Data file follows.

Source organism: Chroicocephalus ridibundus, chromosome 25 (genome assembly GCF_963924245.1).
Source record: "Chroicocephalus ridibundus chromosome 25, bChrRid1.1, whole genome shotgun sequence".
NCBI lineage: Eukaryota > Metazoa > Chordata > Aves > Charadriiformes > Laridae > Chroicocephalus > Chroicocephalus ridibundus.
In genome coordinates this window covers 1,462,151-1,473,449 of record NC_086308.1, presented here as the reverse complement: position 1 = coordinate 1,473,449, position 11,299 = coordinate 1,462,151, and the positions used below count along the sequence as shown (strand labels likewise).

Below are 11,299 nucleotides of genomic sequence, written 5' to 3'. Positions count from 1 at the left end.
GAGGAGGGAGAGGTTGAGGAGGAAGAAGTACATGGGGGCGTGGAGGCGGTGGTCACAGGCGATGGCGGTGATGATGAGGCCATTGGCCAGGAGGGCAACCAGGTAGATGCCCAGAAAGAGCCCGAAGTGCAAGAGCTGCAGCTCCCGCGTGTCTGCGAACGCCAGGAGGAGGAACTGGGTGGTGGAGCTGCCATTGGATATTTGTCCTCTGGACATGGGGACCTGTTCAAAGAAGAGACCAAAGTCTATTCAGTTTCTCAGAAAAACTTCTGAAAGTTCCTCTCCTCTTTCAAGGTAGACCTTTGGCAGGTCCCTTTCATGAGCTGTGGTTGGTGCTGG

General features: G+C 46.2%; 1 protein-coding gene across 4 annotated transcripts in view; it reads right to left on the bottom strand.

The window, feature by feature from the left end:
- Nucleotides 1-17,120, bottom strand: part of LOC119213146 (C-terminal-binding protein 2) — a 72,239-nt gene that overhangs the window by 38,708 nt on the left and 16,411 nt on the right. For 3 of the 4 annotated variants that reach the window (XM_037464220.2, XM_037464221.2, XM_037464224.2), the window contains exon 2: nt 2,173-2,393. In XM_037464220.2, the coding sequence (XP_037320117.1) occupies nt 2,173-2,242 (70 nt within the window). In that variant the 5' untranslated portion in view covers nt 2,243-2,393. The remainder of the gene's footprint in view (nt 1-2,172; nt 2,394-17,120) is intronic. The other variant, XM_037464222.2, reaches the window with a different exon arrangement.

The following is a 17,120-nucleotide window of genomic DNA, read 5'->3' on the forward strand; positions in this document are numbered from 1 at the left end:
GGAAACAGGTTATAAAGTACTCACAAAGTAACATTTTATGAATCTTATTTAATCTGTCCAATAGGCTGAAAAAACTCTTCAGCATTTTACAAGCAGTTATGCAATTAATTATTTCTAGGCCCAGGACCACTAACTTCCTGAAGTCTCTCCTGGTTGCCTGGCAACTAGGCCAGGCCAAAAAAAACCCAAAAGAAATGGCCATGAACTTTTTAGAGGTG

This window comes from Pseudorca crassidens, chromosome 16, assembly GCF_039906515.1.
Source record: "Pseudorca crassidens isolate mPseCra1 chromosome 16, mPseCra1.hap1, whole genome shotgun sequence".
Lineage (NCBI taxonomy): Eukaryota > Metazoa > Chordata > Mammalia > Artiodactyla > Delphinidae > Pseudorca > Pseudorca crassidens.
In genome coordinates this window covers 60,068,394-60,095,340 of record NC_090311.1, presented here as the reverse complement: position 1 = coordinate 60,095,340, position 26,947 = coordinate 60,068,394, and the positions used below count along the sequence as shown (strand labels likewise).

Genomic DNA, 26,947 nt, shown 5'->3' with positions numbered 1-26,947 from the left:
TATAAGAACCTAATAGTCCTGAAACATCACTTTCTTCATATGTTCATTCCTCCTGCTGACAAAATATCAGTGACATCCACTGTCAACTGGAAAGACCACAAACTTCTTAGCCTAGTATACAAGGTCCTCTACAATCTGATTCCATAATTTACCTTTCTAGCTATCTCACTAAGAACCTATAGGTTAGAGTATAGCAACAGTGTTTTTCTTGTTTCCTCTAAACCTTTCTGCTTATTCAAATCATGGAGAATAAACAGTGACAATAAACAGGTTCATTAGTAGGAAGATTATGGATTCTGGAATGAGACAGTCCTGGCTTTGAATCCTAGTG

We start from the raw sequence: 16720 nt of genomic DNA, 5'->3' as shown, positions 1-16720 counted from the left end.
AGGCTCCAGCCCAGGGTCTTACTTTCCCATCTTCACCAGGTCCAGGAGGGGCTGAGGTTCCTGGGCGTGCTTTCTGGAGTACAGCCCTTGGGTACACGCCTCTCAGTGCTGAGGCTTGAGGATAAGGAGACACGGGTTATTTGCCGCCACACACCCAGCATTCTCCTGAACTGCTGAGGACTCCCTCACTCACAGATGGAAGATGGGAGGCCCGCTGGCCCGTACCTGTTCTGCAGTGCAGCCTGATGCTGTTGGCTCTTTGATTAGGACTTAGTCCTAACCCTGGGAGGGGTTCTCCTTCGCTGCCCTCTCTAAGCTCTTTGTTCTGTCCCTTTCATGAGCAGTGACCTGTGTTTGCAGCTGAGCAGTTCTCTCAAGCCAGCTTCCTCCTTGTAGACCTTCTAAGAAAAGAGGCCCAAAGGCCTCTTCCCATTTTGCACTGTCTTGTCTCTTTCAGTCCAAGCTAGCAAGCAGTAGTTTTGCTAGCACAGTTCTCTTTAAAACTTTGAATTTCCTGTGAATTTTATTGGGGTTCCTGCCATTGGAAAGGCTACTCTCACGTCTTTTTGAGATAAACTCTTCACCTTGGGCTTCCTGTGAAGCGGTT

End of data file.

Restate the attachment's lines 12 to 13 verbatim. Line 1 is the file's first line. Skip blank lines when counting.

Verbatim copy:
This window comes from Pseudorca crassidens, chromosome 16, assembly GCF_039906515.1.
Source record: "Pseudorca crassidens isolate mPseCra1 chromosome 16, mPseCra1.hap1, whole genome shotgun sequence".